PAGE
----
This post was written by H&W instructor Allison Ariail PT, DPT, CLT-LANA, BCB-PMD. Allison will be instructing the Pelvic Floor Level 1 course Boston this October.
Several weeks ago some of my fellow faculty members and I were discussing the resting tone of the pelvic floor. These days we take it for granted that we know there is constant low-level activity in the pelvic floor and anal sphincter in order to provide continence. However, how did this information come about? I took it upon myself to do some research to find out the beginnings of this knowledge. What I found was interesting and thought I would share.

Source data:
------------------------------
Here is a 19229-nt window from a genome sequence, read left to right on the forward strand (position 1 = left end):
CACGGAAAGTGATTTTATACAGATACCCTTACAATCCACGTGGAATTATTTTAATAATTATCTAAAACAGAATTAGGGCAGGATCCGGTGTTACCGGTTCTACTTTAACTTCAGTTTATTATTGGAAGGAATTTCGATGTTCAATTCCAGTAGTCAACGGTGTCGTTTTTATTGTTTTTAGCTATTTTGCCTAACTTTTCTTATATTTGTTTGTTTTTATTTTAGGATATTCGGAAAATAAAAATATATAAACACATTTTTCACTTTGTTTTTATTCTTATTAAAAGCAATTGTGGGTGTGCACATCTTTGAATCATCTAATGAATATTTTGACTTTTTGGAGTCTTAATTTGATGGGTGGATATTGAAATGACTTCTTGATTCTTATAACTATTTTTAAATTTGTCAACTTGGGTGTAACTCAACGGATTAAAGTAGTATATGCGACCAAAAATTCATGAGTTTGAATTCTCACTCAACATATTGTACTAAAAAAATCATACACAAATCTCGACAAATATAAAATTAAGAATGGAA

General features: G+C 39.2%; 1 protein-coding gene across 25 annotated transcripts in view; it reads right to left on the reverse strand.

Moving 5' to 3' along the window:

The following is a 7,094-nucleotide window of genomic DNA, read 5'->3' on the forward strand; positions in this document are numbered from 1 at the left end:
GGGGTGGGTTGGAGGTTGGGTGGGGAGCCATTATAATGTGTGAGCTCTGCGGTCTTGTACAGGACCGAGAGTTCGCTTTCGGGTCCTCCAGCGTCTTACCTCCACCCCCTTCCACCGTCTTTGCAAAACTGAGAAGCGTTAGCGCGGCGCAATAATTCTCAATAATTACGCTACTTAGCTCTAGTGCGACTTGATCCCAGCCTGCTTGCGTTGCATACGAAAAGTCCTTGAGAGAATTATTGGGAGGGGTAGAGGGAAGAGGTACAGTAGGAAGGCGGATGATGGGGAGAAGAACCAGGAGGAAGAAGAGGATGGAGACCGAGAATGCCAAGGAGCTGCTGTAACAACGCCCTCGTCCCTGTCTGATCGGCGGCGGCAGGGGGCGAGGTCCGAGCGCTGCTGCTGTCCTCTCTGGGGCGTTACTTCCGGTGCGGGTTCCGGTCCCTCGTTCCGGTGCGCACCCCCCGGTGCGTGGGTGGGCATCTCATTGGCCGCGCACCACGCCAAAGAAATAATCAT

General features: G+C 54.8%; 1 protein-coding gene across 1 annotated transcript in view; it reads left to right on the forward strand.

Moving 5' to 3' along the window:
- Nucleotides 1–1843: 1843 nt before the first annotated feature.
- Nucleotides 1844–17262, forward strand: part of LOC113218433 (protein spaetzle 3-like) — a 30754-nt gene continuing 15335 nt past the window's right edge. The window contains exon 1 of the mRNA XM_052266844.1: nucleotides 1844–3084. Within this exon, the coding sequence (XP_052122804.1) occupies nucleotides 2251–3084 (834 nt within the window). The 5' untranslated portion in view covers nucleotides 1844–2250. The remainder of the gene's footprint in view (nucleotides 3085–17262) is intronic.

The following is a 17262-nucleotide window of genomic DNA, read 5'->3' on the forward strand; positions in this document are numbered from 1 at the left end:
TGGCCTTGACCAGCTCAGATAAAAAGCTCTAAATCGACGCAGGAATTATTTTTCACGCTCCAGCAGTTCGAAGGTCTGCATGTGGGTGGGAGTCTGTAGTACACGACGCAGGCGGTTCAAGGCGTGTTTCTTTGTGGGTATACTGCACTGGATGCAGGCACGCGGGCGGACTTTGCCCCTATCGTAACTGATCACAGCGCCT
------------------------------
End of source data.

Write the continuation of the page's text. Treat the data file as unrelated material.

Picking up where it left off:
In the late 1940’s and early 1950’s the belief was held that the pelvic floor and external anal sphincters were inactive at rest, like other striated muscle throughout the body. Activity was believed to be initiated by afferent impulses from the rectal ampulla and anal canal. In 1953 Floyd and Walls found activity in the external anal sphincters at rest, even during sleep. In 1962 Parks, Porter, and Melzak published a study examining the pelvic floor muscles and the external anal sphincters using electromyography recordings. They also found activity in these muscles at rest. They hypothesized the activity was maintained by spinal reflex. These researchers looked at the activity in a healthy population, a paraplegic population, and a population that had undergone a rectal excision. When examining the paraplegic population (all subjects had complete SCI injuries above L3), they did identify activity of the pelvic floor at rest.